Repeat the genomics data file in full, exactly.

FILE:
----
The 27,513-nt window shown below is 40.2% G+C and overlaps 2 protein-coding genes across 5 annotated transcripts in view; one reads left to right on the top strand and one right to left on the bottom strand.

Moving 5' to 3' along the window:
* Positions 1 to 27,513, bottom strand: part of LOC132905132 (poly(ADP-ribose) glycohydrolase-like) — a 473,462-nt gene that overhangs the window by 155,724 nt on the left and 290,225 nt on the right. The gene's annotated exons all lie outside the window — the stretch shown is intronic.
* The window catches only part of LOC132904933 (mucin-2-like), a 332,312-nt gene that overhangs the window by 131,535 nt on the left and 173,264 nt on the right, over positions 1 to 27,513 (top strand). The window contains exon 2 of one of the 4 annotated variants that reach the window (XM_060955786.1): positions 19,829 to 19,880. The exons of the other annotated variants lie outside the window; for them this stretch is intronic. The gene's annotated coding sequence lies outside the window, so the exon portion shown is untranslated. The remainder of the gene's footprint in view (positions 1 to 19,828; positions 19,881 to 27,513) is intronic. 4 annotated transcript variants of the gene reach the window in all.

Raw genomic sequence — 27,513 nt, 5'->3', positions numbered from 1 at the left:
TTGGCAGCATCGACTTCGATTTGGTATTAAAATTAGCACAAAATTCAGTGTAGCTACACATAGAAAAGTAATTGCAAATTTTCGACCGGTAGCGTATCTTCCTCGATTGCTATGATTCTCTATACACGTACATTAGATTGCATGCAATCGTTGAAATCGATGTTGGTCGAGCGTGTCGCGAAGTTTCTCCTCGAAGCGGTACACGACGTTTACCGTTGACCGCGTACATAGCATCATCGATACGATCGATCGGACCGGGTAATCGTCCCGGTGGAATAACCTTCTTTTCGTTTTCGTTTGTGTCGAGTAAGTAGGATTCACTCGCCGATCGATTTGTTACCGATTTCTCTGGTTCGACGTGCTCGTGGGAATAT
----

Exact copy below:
The 27,513-nt window shown below is 40.2% G+C and overlaps 2 protein-coding genes across 5 annotated transcripts in view; one reads left to right on the top strand and one right to left on the bottom strand.

Moving 5' to 3' along the window:
* Positions 1 to 27,513, bottom strand: part of LOC132905132 (poly(ADP-ribose) glycohydrolase-like) — a 473,462-nt gene that overhangs the window by 155,724 nt on the left and 290,225 nt on the right. The gene's annotated exons all lie outside the window — the stretch shown is intronic.
* The window catches only part of LOC132904933 (mucin-2-like), a 332,312-nt gene that overhangs the window by 131,535 nt on the left and 173,264 nt on the right, over positions 1 to 27,513 (top strand). The window contains exon 2 of one of the 4 annotated variants that reach the window (XM_060955786.1): positions 19,829 to 19,880. The exons of the other annotated variants lie outside the window; for them this stretch is intronic. The gene's annotated coding sequence lies outside the window, so the exon portion shown is untranslated. The remainder of the gene's footprint in view (positions 1 to 19,828; positions 19,881 to 27,513) is intronic. 4 annotated transcript variants of the gene reach the window in all.

Raw genomic sequence — 27,513 nt, 5'->3', positions numbered from 1 at the left:
TTGGCAGCATCGACTTCGATTTGGTATTAAAATTAGCACAAAATTCAGTGTAGCTACACATAGAAAAGTAATTGCAAATTTTCGACCGGTAGCGTATCTTCCTCGATTGCTATGATTCTCTATACACGTACATTAGATTGCATGCAATCGTTGAAATCGATGTTGGTCGAGCGTGTCGCGAAGTTTCTCCTCGAAGCGGTACACGACGTTTACCGTTGACCGCGTACATAGCATCATCGATACGATCGATCGGACCGGGTAATCGTCCCGGTGGAATAACCTTCTTTTCGTTTTCGTTTGTGTCGAGTAAGTAGGATTCACTCGCCGATCGATTTGTTACCGATTTCTCTGGTTCGACGTGCTCGTGGGAATAT